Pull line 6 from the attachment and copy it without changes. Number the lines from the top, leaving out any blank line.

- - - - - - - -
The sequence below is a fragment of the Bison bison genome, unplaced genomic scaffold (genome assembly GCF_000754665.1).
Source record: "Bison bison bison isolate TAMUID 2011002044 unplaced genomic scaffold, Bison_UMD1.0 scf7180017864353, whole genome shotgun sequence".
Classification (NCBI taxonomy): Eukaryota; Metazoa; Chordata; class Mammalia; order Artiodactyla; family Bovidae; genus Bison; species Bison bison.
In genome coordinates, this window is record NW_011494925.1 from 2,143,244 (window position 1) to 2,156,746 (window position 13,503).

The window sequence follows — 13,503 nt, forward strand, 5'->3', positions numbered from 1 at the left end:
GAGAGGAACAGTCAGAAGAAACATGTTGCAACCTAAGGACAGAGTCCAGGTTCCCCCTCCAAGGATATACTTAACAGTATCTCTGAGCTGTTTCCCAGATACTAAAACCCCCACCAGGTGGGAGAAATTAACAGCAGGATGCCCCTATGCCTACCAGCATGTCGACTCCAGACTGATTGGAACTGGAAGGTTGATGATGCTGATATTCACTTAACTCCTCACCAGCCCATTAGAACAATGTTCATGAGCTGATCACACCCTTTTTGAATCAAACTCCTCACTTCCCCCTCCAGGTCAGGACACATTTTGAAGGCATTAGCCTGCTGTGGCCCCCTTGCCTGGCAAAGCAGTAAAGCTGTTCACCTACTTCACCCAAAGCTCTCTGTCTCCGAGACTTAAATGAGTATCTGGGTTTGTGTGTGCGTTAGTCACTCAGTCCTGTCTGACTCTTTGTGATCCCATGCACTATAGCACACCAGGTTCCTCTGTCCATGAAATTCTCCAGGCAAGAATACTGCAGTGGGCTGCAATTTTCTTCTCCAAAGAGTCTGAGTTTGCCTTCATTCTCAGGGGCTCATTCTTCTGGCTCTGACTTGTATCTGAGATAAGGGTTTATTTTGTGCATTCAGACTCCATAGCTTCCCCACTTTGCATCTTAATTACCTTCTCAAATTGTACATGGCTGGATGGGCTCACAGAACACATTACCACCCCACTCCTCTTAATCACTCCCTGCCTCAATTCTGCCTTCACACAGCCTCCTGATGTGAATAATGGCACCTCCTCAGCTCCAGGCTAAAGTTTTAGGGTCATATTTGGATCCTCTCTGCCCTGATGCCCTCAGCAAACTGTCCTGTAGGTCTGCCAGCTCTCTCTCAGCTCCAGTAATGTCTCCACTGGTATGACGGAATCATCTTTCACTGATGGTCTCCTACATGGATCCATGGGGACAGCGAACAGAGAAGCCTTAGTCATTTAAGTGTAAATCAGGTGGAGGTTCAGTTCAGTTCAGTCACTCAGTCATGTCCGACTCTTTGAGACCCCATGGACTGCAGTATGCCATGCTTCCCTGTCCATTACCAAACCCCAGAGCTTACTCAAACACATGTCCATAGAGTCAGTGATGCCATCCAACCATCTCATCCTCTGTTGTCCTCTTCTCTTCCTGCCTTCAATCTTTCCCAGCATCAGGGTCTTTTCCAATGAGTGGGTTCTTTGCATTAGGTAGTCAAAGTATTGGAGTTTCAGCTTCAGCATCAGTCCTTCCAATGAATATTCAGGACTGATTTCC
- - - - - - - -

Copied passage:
GAGAGGAACAGTCAGAAGAAACATGTTGCAACCTAAGGACAGAGTCCAGGTTCCCCCTCCAAGGATATACTTAACAGTATCTCTGAGCTGTTTCCCAGATACTAAAACCCCCACCAGGTGGGAGAAATTAACAGCAGGATGCCCCTATGCCTACCAGCATGTCGACTCCAGACTGATTGGAACTGGAAGGTTGATGATGCTGATATTCACTTAACTCCTCACCAGCCCATTAGAACAATGTTCATGAGCTGATCACACCCTTTTTGAATCAAACTCCTCACTTCCCCCTCCAGGTCAGGACACATTTTGAAGGCATTAGCCTGCTGTGGCCCCCTTGCCTGGCAAAGCAGTAAAGCTGTTCACCTACTTCACCCAAAGCTCTCTGTCTCCGAGACTTAAATGAGTATCTGGGTTTGTGTGTGCGTTAGTCACTCAGTCCTGTCTGACTCTTTGTGATCCCATGCACTATAGCACACCAGGTTCCTCTGTCCATGAAATTCTCCAGGCAAGAATACTGCAGTGGGCTGCAATTTTCTTCTCCAAAGAGTCTGAGTTTGCCTTCATTCTCAGGGGCTCATTCTTCTGGCTCTGACTTGTATCTGAGATAAGGGTTTATTTTGTGCATTCAGACTCCATAGCTTCCCCACTTTGCATCTTAATTACCTTCTCAAATTGTACATGGCTGGATGGGCTCACAGAACACATTACCACCCCACTCCTCTTAATCACTCCCTGCCTCAATTCTGCCTTCACACAGCCTCCTGATGTGAATAATGGCACCTCCTCAGCTCCAGGCTAAAGTTTTAGGGTCATATTTGGATCCTCTCTGCCCTGATGCCCTCAGCAAACTGTCCTGTAGGTCTGCCAGCTCTCTCTCAGCTCCAGTAATGTCTCCACTGGTATGACGGAATCATCTTTCACTGATGGTCTCCTACATGGATCCATGGGGACAGCGAACAGAGAAGCCTTAGTCATTTAAGTGTAAATCAGGTGGAGGTTCAGTTCAGTTCAGTCACTCAGTCATGTCCGACTCTTTGAGACCCCATGGACTGCAGTATGCCATGCTTCCCTGTCCATTACCAAACCCCAGAGCTTACTCAAACACATGTCCATAGAGTCAGTGATGCCATCCAACCATCTCATCCTCTGTTGTCCTCTTCTCTTCCTGCCTTCAATCTTTCCCAGCATCAGGGTCTTTTCCAATGAGTGGGTTCTTTGCATTAGGTAGTCAAAGTATTGGAGTTTCAGCTTCAGCATCAGTCCTTCCAATGAATATTCAGGACTGATTTCC